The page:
The starting lineup:  Bogut, Gooden, Dunleavy, Delfino and Jennings.

Gooden takes an off-balance post-up fallaway, misses.  Bogut still hasn’t shot.  8-4 Bucks.  The T-Wolves aren’t getting anything in the paint.

4 minutes in:  Kevin Love beats Gooden on a drive and draws a foul.  Skiles yanks Gooden and Ersan Ilyasova makes his entrance.  13-7 Bucks.

Tobias Harris in for Delfino at the 6:30 mark.  The rookie can get to the rim.  First a layup on the break, then a foul drawn on a drive into the lane.  Two free throws.  17-10 Bucks.

Bucks need a good look and are trying to get it to Bogut in the post, can’t. 3 second call on Bogues on an Ilyasova drive.  17-15 Bucks.

Rubio and J.J. Barea into the game.  Barea somehow grabs an offensive board and Michael Beasley draws a foul on Tobias Harris.  17-16.

Bucks don’t look settled at all on offense.  Jennings, Beno Udrih, Harris, Ilyasova and now Brockman in for Bogut.  We know the Brockman-as-backup-center didn’t work last year.  Yet here we go again.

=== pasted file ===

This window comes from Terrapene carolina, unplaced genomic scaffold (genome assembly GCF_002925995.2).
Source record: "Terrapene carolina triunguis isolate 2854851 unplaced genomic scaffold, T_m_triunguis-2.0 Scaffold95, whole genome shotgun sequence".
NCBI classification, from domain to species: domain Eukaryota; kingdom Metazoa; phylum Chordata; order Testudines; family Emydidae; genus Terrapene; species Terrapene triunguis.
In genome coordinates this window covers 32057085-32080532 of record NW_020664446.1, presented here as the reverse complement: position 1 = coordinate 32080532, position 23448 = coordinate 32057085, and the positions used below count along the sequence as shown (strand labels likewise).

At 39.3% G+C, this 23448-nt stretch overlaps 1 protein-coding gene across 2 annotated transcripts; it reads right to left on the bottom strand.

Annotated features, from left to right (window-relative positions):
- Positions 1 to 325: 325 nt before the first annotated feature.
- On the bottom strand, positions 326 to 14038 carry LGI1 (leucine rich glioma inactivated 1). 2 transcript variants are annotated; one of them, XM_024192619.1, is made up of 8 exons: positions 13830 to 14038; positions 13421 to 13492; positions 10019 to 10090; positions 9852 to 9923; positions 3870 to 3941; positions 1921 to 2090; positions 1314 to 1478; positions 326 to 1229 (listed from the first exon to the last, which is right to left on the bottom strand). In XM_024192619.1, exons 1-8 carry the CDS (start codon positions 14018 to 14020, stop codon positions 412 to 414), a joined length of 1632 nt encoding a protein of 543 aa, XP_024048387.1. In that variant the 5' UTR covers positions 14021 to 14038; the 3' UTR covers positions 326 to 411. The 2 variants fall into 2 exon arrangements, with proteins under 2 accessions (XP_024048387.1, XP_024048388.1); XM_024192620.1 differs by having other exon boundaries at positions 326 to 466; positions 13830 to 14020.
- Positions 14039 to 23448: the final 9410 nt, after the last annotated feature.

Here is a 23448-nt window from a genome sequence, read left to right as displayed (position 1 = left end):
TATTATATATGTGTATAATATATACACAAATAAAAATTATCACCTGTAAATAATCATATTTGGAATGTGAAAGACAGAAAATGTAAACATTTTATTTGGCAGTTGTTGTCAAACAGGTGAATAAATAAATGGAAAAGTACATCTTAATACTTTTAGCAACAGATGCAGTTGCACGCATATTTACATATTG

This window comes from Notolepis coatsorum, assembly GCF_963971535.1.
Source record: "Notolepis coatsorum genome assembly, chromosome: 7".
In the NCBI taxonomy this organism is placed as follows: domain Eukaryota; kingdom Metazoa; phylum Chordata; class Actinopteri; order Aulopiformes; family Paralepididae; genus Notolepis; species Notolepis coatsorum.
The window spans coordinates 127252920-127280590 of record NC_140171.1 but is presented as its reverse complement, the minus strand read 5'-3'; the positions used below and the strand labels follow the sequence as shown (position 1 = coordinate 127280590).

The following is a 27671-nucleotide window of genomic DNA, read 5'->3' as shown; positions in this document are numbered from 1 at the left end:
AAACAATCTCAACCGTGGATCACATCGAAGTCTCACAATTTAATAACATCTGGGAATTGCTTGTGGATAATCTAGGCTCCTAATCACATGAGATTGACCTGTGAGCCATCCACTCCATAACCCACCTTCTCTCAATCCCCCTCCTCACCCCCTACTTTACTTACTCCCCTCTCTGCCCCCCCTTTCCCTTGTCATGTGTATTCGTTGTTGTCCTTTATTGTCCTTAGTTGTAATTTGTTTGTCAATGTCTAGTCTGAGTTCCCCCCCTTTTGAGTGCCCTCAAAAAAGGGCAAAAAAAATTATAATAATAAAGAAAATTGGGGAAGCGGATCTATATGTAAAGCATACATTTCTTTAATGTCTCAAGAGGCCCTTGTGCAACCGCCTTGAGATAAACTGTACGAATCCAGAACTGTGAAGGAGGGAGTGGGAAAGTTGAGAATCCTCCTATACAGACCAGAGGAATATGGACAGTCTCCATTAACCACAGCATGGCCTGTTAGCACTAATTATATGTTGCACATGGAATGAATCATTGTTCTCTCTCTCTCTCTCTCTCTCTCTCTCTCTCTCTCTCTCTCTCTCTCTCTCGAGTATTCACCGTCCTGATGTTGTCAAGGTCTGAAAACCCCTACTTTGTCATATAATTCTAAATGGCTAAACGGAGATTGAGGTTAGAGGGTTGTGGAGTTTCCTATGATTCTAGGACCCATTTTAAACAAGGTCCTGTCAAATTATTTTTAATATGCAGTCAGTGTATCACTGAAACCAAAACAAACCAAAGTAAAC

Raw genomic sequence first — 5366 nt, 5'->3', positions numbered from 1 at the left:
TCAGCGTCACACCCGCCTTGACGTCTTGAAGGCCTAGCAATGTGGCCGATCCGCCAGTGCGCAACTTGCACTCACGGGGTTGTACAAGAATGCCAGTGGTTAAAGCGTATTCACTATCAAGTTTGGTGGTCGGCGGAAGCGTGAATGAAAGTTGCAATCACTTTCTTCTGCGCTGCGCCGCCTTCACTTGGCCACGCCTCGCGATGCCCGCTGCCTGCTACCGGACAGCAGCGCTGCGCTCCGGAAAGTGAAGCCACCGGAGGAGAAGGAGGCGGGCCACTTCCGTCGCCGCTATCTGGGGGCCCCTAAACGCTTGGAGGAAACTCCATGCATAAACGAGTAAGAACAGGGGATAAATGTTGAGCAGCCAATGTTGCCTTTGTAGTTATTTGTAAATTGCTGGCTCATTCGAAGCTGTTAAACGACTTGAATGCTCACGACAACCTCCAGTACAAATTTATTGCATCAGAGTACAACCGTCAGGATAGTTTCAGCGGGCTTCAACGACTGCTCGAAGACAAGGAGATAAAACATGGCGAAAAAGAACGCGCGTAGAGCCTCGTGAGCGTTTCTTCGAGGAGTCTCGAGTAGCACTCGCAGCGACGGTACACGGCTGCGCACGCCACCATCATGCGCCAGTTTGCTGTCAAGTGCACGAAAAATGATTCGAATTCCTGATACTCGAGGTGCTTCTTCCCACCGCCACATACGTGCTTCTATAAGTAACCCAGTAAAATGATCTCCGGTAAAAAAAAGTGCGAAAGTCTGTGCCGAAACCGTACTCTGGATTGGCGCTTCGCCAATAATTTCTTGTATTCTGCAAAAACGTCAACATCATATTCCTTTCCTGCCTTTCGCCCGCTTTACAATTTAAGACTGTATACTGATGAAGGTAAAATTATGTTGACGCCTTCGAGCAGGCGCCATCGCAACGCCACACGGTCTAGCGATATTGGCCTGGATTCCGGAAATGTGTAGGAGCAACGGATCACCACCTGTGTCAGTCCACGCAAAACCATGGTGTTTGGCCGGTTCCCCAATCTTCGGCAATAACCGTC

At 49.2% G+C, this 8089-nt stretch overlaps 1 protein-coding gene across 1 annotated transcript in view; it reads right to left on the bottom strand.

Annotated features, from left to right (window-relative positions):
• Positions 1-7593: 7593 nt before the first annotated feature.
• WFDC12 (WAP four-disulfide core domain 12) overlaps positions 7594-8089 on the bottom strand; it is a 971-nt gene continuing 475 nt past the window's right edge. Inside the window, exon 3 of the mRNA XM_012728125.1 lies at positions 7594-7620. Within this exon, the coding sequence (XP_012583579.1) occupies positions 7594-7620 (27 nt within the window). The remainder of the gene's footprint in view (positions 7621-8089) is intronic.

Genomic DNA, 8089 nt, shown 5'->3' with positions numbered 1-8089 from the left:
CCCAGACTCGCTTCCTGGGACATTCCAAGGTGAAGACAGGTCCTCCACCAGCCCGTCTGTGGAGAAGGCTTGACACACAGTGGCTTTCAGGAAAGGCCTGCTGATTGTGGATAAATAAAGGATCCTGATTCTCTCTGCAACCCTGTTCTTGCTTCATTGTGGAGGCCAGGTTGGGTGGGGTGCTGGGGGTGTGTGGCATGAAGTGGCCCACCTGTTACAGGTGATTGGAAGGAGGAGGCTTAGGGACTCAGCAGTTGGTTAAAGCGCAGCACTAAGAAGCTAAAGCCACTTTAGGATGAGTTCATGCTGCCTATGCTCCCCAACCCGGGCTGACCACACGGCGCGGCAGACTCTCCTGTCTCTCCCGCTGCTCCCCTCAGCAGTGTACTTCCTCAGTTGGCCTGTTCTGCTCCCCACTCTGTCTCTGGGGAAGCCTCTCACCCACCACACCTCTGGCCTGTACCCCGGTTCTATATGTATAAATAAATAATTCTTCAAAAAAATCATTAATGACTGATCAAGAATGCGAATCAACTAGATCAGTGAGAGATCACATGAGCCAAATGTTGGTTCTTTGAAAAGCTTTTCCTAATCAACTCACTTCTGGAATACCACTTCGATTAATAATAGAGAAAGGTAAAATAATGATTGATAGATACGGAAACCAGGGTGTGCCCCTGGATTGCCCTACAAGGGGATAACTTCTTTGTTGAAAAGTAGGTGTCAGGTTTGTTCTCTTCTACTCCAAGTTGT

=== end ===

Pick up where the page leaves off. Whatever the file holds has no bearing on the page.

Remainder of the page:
Larry Sanders anyone?

18-20 T-Wolves.  Leuer into the game for Ilyasova, who has two fouls.

Brockman-Leuer-Harris-Udrih-Shaun Livingston.  This is a D-League lineup to close the first quarter with BJ Livingston and Beno.  Udrih looks shorter in a Bucks uniform for some odd reason.  24-26 T-Wolves, end of quarter.

What have we learned so far?   Mike Dunleavy can shoot, and Delfino looks ready to have his best season as a pro.  Bogut looks comfortable and healthy but didn’t get touches.   The Gooden-Ilyasova playing time problem is still there, same as it was last season.  The bench rotations aren’t set, and one wouldn’t expect them to be at this point.

Livingston looks like Jennings’ taller, older brother.

2nd Quarter:  Luc Mbah a Moute starts the quarter, immediately grabs an offensive board and lays it in, starting the Bucks on a 12-2 run.  Leuer is scoring at will against Anthony Randolph.  Moute is all over the court, making plays.  The guy hasn’t practiced a day due to visa problems with Cameroon that finally cleared on yesterday.